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An unarmed Trident II D5 missile launches from the Ohio-class ballistic missile submarine USS Nebraska off the coast of California.

An unarmed Trident II D5 missile launches from the Ohio-class ballistic missile submarine USS Nebraska off the coast of California. (Photo: Mass Communication Specialist 1st Class Ronald Gutridge/U.S. Navy)

Russia Fears US Under Trump Now Ready to Use Nuclear Weapons as 'Viable Political Option'

"This dramatically increases the chance of a nuclear exchange due to miscalculation or human error."

Eoin Higgins

The Russian government is regarding U.S. moves to increase and upgrade its low-level nuclear arsenal as a sign that the White House is prepared to use nuclear weapons as a political option on the world stage.

"Washington is not just modernizing its nuclear forces, but is striving to give them new capabilities, which greatly expands the likelihood of their use," Russian Foreign Ministry spokeswoman Maria Zakharova said Friday. 

Zakharova told reporters that the U.S. increase in nuclear weapons capabilities earlier in the year, when the military deployed a low-yield ballistic warhead to its submarines, reduces the threshhold for using the weapons and brings the world closer to the possibility of nuclear war. As Common Dreams reported, the move was seen by International Campaign to Abolish Nuclear Weapons treaty coordinator Tim Wright as "an alarming development that heightens the risk of nuclear war."

"Of particular concern is the expansion of the range of U.S. low-yield weapons in its nuclear arsenal, including the development and deployment of such munitions for strategic carriers," said Zakharova.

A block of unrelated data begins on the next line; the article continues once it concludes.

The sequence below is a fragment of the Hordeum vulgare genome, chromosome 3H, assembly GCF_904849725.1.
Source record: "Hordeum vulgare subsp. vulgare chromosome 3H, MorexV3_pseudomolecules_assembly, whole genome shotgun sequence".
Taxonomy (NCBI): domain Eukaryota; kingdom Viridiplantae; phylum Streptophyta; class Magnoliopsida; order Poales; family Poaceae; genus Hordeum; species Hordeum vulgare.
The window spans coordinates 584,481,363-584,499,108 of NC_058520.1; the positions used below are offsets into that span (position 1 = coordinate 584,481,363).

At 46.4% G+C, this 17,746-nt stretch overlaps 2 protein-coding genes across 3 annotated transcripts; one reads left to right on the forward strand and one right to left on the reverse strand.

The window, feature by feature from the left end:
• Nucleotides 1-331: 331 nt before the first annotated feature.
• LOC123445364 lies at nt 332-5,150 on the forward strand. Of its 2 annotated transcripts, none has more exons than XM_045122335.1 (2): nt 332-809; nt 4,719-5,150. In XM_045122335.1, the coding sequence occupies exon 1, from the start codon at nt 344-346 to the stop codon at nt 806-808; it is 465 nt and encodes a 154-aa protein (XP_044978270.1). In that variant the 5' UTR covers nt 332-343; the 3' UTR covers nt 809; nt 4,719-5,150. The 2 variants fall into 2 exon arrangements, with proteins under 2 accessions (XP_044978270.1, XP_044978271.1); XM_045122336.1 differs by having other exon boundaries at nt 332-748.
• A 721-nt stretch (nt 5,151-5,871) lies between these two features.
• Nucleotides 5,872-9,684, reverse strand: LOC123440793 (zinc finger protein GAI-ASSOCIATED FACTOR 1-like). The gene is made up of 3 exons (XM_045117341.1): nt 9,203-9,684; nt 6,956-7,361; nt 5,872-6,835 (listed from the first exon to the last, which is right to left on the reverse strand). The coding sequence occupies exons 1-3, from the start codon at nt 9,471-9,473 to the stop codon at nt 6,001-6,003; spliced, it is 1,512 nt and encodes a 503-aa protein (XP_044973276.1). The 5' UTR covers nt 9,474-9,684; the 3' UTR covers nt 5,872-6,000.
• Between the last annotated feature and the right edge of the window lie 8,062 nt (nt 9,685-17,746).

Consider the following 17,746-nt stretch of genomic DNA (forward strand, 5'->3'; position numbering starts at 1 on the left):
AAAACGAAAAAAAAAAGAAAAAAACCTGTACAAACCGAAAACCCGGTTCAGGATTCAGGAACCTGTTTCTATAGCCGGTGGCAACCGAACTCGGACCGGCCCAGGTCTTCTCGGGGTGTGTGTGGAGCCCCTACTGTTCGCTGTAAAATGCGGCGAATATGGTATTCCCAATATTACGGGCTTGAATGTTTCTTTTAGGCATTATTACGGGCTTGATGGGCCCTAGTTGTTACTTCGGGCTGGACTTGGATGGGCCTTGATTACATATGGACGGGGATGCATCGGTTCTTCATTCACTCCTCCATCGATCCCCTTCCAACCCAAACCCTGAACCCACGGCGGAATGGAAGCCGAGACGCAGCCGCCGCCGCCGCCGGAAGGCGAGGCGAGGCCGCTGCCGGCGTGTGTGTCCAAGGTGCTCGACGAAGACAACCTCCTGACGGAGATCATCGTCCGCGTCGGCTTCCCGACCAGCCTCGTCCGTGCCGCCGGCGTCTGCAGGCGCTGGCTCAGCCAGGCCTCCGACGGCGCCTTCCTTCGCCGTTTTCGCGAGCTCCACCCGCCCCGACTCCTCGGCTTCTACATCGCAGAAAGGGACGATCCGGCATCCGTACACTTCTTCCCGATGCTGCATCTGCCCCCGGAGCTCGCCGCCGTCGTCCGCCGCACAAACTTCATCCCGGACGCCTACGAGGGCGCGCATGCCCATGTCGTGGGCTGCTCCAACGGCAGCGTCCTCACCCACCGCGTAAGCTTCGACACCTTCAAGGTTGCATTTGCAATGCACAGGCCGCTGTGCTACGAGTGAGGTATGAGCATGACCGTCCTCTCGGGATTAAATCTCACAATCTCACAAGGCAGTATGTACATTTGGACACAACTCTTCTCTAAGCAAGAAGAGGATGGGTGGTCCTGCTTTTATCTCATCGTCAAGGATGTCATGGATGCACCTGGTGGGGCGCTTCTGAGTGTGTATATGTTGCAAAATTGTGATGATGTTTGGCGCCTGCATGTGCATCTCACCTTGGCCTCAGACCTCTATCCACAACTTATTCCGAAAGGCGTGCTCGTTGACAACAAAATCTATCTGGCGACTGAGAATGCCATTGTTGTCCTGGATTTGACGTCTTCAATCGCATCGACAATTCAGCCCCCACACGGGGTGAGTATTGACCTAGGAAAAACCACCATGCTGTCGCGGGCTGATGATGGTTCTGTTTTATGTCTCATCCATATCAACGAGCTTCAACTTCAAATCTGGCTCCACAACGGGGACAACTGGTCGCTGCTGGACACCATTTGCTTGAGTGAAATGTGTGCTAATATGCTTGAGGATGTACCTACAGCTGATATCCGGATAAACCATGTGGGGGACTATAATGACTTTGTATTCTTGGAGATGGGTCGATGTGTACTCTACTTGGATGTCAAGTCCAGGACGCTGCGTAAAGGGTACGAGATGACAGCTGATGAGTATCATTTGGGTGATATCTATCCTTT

The U.S. in February angered Russian officials for a war game in which the Pentagon ran a scenario where Russia attacked a NATO ally with a low-yield nuclear weapon and the U.S. responed with a "limited" nuclear strike. 

According to RT, the Russian government's concerns are based in part on the U.S.'s nuclear doctrines:

Unlike Russia, the U.S. never made a formal commitment not to be the first to use nuclear weapons in a conflict. Russia's nuclear doctrine says it may use nuclear weapons in response to a conventional attack that threatens the existence of Russia as a sovereign state, but otherwise the nuclear option would only be used in response to an attack with weapons of mass destruction.

As the Washington Physicians for Social Responsibility's Bruce Amundson and Joseph Berkson wrote for the Seattle Times in February after the U.S. deployment of low-yield weapons was announced, the deployment raises the risk of overreaction and escalation:

To an adversary, a submarine-launched missile with a low-yield nuclear warhead would likely be completely indistinguishable on radar from missiles armed with high-yield bombs. Therefore, an adversary may respond to such a launch with a full attack, immediately escalating the conflict to full nuclear war. This dramatically increases the chance of a nuclear exchange due to miscalculation or human error.

In her remarks Friday, Zakharova said Moscow was treating U.S. moves as a sign the country "has made a decision to consider a nuclear conflict as a viable political option and are creating the potential [scenario] necessary for it."

President Donald Trump and his administration have been reluctant to commit to renewing the Nuclear Nonproliferation Treaty in April 2021. The treaty turned 50-years-old on March 5, leading United Nations General Secretary António Guterres in a statement to call on treaty signatories to recommit to world peace.

"The Secretary-General calls on States parties to make the most of this opportunity to strengthen international peace and security through the promotion of non-proliferation of nuclear weapons and nuclear disarmament, as well as measures to strengthen implementation of the NPT and achieve its universality," said Guterres.


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